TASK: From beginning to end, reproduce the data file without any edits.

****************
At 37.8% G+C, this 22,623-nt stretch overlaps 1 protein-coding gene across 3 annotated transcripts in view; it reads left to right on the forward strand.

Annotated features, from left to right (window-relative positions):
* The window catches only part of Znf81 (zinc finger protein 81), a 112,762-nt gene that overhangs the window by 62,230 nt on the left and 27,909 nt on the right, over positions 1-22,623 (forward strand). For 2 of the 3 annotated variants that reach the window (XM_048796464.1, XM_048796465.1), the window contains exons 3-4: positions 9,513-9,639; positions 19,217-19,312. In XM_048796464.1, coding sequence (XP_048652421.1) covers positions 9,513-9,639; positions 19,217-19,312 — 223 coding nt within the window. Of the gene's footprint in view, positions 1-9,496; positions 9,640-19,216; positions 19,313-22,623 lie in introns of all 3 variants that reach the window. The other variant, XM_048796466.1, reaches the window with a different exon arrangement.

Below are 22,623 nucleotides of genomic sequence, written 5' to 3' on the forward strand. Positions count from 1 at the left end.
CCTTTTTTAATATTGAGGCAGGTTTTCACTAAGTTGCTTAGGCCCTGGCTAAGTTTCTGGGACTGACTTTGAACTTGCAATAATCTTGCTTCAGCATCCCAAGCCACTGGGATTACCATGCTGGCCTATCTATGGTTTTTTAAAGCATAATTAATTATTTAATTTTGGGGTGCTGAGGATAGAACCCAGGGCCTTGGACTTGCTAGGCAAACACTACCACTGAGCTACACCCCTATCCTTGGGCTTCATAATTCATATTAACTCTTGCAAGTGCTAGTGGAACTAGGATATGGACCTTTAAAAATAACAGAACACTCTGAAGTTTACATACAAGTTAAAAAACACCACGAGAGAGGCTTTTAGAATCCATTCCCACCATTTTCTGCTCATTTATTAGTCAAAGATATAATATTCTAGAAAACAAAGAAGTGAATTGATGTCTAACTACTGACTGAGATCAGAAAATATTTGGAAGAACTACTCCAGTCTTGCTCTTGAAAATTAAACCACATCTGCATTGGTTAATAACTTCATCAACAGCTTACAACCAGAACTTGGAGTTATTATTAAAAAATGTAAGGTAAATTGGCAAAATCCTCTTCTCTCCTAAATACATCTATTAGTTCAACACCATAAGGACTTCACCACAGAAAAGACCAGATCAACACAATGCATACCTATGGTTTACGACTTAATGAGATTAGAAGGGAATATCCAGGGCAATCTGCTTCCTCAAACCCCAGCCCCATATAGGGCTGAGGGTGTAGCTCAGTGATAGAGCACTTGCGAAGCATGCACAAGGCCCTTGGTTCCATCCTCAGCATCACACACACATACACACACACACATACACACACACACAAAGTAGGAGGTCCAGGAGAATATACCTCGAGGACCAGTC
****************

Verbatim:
At 37.8% G+C, this 22,623-nt stretch overlaps 1 protein-coding gene across 3 annotated transcripts in view; it reads left to right on the forward strand.

Annotated features, from left to right (window-relative positions):
* The window catches only part of Znf81 (zinc finger protein 81), a 112,762-nt gene that overhangs the window by 62,230 nt on the left and 27,909 nt on the right, over positions 1-22,623 (forward strand). For 2 of the 3 annotated variants that reach the window (XM_048796464.1, XM_048796465.1), the window contains exons 3-4: positions 9,513-9,639; positions 19,217-19,312. In XM_048796464.1, coding sequence (XP_048652421.1) covers positions 9,513-9,639; positions 19,217-19,312 — 223 coding nt within the window. Of the gene's footprint in view, positions 1-9,496; positions 9,640-19,216; positions 19,313-22,623 lie in introns of all 3 variants that reach the window. The other variant, XM_048796466.1, reaches the window with a different exon arrangement.

Below are 22,623 nucleotides of genomic sequence, written 5' to 3' on the forward strand. Positions count from 1 at the left end.
CCTTTTTTAATATTGAGGCAGGTTTTCACTAAGTTGCTTAGGCCCTGGCTAAGTTTCTGGGACTGACTTTGAACTTGCAATAATCTTGCTTCAGCATCCCAAGCCACTGGGATTACCATGCTGGCCTATCTATGGTTTTTTAAAGCATAATTAATTATTTAATTTTGGGGTGCTGAGGATAGAACCCAGGGCCTTGGACTTGCTAGGCAAACACTACCACTGAGCTACACCCCTATCCTTGGGCTTCATAATTCATATTAACTCTTGCAAGTGCTAGTGGAACTAGGATATGGACCTTTAAAAATAACAGAACACTCTGAAGTTTACATACAAGTTAAAAAACACCACGAGAGAGGCTTTTAGAATCCATTCCCACCATTTTCTGCTCATTTATTAGTCAAAGATATAATATTCTAGAAAACAAAGAAGTGAATTGATGTCTAACTACTGACTGAGATCAGAAAATATTTGGAAGAACTACTCCAGTCTTGCTCTTGAAAATTAAACCACATCTGCATTGGTTAATAACTTCATCAACAGCTTACAACCAGAACTTGGAGTTATTATTAAAAAATGTAAGGTAAATTGGCAAAATCCTCTTCTCTCCTAAATACATCTATTAGTTCAACACCATAAGGACTTCACCACAGAAAAGACCAGATCAACACAATGCATACCTATGGTTTACGACTTAATGAGATTAGAAGGGAATATCCAGGGCAATCTGCTTCCTCAAACCCCAGCCCCATATAGGGCTGAGGGTGTAGCTCAGTGATAGAGCACTTGCGAAGCATGCACAAGGCCCTTGGTTCCATCCTCAGCATCACACACACATACACACACACACATACACACACACACAAAGTAGGAGGTCCAGGAGAATATACCTCGAGGACCAGTC